I don't know that I'd change anything about it. Sometimes, when the First -- and it's not just the First Lady but the President -- but sometimes we can't sneak out often on our own without security and motorcades and people with us, right? It's hard to sneak around and do what you want. I've done it a couple of times. But you know, one fantasy I have -- and the Secret Service, they keep looking at me because they think I might actually do it -- is to walk right out the front door and just ... go right over there and go into some shops, and stop and have some ice cream and -- yeah, go shopping.
What is your favorite part of being First Lady?
My favorite part of being First Lady is spending time with kids. You guys are funny, let me tell you. I've had some of the best questions, some of the funniest questions come from kids. And kids are just, they're real -- you guys are real honest. … you guys are open and you're curious and you're still trying to figure things out. So it's a lot of fun to spend time [with you]. And that's when I do all my playing. You see me jumping rope, and I'm going to play with some kids when I leave here. We're going to do some hula-hooping. So you guys are fun.
Are you as big of a White Sox fan as your husband? And did you congratulate Philip Humber after he threw the perfect game?
Oh, gosh. (Laughter.) Okay, the -- no, I'm not as big a fan because I grew up a Cubs fan. We're a mixed marriage. And people always wonder, well, why are you a Cubs fan, because we live on the South Side. But I tell them, my dad was a Cubs fan from the time I was little. And that's one thing that he and I did -- when I would come home from school, the Cubs would be playing; they'd usually be just in the third inning by the time I got home from school at 3:30 p.m., and José Cardenal would be third man up to bat, and we'd sit and we'd watch the game. So there's sort of a sentimental connection that I have with the Cubs because of my dad.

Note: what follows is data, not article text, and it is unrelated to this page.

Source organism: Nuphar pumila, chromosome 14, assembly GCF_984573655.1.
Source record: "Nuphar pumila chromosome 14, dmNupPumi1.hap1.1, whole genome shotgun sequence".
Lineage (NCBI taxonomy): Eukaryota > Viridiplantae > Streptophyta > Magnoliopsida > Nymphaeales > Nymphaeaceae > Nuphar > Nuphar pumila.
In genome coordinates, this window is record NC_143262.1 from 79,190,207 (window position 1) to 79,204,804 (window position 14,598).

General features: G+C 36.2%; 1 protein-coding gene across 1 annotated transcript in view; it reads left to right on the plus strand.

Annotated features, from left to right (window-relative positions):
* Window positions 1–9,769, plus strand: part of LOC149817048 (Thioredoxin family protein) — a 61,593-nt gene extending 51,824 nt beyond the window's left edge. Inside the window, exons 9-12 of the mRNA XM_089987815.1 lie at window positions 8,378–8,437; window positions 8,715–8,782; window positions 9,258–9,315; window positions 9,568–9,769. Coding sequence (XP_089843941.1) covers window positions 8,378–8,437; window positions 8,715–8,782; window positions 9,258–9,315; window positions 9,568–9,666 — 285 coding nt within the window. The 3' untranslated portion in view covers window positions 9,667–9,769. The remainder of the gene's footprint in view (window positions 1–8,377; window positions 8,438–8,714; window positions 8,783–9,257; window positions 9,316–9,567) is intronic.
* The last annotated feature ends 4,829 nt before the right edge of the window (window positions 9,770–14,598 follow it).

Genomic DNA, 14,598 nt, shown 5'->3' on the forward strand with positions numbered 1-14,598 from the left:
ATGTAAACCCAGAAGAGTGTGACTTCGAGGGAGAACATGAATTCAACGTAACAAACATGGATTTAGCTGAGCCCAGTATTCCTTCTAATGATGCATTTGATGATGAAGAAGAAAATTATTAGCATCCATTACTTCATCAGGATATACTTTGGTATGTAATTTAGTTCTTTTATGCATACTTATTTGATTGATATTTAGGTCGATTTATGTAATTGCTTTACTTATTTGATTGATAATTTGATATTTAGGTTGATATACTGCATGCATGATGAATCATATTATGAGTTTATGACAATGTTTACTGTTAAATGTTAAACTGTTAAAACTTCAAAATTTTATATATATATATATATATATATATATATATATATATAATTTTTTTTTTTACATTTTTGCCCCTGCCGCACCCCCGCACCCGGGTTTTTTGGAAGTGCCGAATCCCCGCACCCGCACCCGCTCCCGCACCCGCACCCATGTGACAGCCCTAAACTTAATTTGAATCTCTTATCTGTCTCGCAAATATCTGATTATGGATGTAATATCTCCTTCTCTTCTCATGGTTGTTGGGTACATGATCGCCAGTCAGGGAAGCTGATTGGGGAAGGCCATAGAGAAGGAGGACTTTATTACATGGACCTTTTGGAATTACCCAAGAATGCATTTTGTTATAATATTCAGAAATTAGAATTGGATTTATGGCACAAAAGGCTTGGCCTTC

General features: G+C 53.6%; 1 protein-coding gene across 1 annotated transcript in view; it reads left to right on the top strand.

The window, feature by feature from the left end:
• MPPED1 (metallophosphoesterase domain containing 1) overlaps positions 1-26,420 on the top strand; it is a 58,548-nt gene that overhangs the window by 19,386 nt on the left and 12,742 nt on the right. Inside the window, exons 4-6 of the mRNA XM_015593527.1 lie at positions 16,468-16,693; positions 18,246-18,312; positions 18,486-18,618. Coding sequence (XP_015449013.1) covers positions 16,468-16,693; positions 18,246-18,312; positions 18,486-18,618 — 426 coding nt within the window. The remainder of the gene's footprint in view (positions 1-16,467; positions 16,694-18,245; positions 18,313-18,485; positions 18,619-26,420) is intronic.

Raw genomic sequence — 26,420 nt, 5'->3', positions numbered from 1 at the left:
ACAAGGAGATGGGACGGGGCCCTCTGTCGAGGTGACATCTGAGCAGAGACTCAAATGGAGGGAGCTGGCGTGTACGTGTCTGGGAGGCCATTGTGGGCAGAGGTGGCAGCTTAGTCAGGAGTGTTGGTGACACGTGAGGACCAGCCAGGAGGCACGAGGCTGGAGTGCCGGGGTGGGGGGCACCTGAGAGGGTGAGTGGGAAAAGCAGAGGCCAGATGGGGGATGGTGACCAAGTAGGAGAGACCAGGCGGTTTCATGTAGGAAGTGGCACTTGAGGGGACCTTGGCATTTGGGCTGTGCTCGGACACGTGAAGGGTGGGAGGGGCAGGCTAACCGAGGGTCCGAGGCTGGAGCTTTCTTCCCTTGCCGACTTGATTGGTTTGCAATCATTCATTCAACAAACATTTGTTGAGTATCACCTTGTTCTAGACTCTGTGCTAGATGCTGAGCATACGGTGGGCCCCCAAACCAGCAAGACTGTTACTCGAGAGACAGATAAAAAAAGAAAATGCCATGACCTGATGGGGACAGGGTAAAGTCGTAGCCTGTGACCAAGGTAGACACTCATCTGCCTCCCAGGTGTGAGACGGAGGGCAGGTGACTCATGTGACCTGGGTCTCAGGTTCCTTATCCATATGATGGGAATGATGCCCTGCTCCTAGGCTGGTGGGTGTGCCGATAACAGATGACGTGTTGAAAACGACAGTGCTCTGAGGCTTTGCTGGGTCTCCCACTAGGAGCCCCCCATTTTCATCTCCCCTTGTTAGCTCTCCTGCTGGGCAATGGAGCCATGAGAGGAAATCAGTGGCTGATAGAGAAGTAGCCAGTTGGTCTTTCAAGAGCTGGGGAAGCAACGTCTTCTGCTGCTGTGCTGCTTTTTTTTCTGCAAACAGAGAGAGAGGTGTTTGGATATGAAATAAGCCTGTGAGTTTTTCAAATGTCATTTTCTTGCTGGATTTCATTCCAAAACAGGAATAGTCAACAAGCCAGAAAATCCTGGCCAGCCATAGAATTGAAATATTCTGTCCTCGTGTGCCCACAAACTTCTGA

And no, I didn't call the guy who pitched the game. No, I didn't. I saw that on SportsCenter but I usually stay out of the sports stuff. I leave that to my husband.
How hard was it to be a lawyer when you were a little girl?
When I was a little girl, I thought I wanted to be a pediatrician. And I just picked that like kids pick -- like right now, when people tell you what you want to be, you have an answer, right? Sometimes you do. But I had an answer. But it really wasn't an answer because I was too young to know what I wanted to do.
Would you ever want to move back to your old life?
My old life? I don't know if that's possible. (Laughter.) We still have our house in Chicago, and it's there, and we go back and visit. But who knows what -- I don't know what the future holds. So one of the things I've learned growing up and being a grown-up is that you always look forward -- you look to where you're going to go, as opposed to looking back. So we're going to see how -- what the future has for us.
The Q&A ended with Mrs. Obama welcoming a newly minted 8-year-old girl up on stage with her; she gave the child a hug and then the entire room broke into a round of "Happy Birthday to You" -- reporters and camera crews included.
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Also on Shine:
Michelle Obama on the things that matter most to moms